For centuries, nay millennia, items that were owned in a home were passed down from generation to generation. The Industrial Revolution both reduced the time it took to create something new and made those items much more affordable. It also introduced the idea that an item could become "disposable" by choice not just when it broke or couldn't be repaired anymore.
|The venerable AT&T Model 500 Phone|
For some reason, our old AT&T phone sprang to mind. That thing was tough. I mean it went through two kids, two parents and lasted decades. We went from a two party line, to single party, then direct dialing using the same old phone. In those days you either remembered the phone number or had nearby some kind of a phone book. About the only phone number I am sure of today is my cell phone number (after a hesitation) and my home landline number. Here, in my hand as I walked to the trash, was a plastic cigarette lighter plug-in barely two years old that for some reason committed suicide. Clearly it was never designed to take the kind of abuse the Model 500 did from its many falls through the years. You know what? It didn't look any worse for wear the last time I saw it either.
Today, everything we buy seems to have a short shelf life. No matter how well or expensive clothes are, fashions change so fast that "in" today is "out" tomorrow. Used clothes have created their own industry for those less "in." Cars, literally computers with wheels, change technically so fast you feel pressured to buy for the latest safety features. However, I read recently the average age of cars in the US is 11 years. Considering the number of recalls the past year you don't know whether to buy new or sit tight.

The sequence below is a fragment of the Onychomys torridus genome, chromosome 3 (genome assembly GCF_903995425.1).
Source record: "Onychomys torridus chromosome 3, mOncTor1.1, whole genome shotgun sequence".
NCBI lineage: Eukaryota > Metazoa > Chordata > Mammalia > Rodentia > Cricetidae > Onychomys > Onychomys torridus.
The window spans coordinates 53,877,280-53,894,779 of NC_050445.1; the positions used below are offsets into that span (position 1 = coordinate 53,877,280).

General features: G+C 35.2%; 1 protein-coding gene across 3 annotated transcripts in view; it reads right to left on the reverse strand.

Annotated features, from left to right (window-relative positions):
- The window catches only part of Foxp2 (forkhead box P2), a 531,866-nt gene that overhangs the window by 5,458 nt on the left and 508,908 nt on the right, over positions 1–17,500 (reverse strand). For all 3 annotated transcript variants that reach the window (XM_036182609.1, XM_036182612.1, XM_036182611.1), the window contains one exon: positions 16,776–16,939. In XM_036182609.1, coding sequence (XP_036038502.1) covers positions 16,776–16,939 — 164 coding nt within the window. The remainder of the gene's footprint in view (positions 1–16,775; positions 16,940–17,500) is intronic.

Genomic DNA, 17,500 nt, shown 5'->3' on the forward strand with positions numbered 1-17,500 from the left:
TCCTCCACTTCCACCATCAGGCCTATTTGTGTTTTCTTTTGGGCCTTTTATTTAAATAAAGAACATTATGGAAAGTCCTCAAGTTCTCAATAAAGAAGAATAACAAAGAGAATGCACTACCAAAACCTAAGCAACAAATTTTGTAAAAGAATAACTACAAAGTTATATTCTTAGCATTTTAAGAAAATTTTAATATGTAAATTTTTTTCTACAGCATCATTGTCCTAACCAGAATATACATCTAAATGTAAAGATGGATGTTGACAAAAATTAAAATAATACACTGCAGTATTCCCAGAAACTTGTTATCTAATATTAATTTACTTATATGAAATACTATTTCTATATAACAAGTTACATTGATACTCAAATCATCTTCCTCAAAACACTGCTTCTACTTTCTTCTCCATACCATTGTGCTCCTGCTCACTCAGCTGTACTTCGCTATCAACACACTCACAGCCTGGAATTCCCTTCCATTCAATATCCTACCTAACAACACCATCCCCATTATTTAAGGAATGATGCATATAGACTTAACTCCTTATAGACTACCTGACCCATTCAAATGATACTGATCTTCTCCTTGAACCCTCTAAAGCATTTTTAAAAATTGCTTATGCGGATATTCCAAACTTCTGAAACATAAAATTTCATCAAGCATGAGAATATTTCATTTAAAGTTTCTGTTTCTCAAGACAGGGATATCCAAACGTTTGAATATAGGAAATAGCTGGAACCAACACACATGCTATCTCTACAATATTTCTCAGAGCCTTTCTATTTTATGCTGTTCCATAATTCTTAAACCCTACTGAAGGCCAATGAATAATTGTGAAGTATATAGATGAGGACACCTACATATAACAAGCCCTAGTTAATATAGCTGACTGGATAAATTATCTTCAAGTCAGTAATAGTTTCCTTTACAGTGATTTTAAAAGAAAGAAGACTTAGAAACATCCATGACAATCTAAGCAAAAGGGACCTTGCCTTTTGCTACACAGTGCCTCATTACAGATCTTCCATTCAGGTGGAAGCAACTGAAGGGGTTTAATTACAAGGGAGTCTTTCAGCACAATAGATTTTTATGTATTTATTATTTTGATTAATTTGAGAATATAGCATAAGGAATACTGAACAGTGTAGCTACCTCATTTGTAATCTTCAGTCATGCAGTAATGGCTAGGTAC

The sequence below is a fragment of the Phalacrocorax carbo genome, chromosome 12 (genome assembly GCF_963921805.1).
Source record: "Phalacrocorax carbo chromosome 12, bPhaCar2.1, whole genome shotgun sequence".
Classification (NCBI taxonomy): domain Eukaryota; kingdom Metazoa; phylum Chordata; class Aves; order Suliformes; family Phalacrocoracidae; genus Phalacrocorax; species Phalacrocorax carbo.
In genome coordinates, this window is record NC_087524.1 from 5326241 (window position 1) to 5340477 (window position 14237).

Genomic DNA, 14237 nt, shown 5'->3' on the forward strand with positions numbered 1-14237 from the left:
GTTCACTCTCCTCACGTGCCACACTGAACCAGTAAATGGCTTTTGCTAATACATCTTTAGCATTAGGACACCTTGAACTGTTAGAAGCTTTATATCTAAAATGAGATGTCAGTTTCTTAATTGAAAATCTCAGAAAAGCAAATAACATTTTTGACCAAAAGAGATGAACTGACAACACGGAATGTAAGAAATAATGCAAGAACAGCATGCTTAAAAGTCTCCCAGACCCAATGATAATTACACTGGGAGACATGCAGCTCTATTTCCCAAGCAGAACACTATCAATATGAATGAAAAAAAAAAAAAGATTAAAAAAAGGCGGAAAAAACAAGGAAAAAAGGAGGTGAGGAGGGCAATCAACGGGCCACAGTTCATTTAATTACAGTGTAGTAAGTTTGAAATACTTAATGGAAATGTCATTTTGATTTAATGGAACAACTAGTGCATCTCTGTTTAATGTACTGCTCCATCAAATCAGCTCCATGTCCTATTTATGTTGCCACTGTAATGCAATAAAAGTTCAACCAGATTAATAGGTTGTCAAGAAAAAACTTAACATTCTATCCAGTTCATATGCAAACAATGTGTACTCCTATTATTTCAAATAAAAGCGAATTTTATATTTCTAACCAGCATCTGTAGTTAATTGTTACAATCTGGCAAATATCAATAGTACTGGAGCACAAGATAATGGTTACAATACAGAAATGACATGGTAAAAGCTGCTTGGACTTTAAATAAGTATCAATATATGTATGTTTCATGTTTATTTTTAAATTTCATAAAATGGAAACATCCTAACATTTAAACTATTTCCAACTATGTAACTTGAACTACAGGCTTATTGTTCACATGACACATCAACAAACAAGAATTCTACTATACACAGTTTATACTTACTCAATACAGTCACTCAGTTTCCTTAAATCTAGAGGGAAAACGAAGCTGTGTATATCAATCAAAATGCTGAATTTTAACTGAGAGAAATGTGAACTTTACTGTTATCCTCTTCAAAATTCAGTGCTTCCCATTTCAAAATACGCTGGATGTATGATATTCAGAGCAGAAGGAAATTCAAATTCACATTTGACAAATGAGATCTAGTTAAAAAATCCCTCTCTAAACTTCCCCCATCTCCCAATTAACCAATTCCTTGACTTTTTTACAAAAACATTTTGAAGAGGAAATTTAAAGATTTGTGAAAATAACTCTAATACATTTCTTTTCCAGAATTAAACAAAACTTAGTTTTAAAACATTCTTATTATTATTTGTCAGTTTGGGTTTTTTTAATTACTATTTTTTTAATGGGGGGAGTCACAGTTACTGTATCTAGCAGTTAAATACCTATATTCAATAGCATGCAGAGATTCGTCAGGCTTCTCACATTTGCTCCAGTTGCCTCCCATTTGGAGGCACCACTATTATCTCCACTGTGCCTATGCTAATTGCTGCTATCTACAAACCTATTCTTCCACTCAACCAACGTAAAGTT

Everything is like this. In fact, the consumer is so important today that if the buying machine stalls even a little bit Wall Street reacts with a nose dive and the GSA makes dire predictions of future economic activity. So, manufacturers clearly do NOT want things to last very long. Where once a manufacturer could and would brag about the quality of their product, they tout its "technical" advantages full well knowing that more will follow next year. No? Think of cell phones. The new Samsung Galaxy 5s just came out. Bigger this, faster that, creating a phone you can barely hold anymore. The downside though is that everything before is toast. Did we really need yet another phone? No, not really. Its just a manufacturer trying to increase its bottom line. The same with everything. Cooking pans that barely keep their coating a year, refrigerators that last maybe ten years when the venerable old 1950's GE lasted decades, the landline phone that lasts three years if you're lucky? Three? Well, factor in the cost of the new batteries it needs, you might as well get a new one. However, that is dicey as the programming gets more and more complicated with each new model. After three years I got my nephew to set both the time and date on my AT&T phone. I finally am not living in 2021! My iPhone settings take seconds to correct. If only most things worked that way.
Next time you empty your trash, think about this. How many of the items were broken from poor design, shoddy construction, cheap materials or all three? Then consider, did we want this? When you purchased it, were you looking for items that were designed to fail? In a short time? So, manufacturers ARE designing landfill trash because we, the buyers, are not demanding better just more. Maybe its time to re-think our positions. We might stumble a bit but there is nothing wrong with demanding better products with our hard earned money. Those that get it will thrive. Others not.
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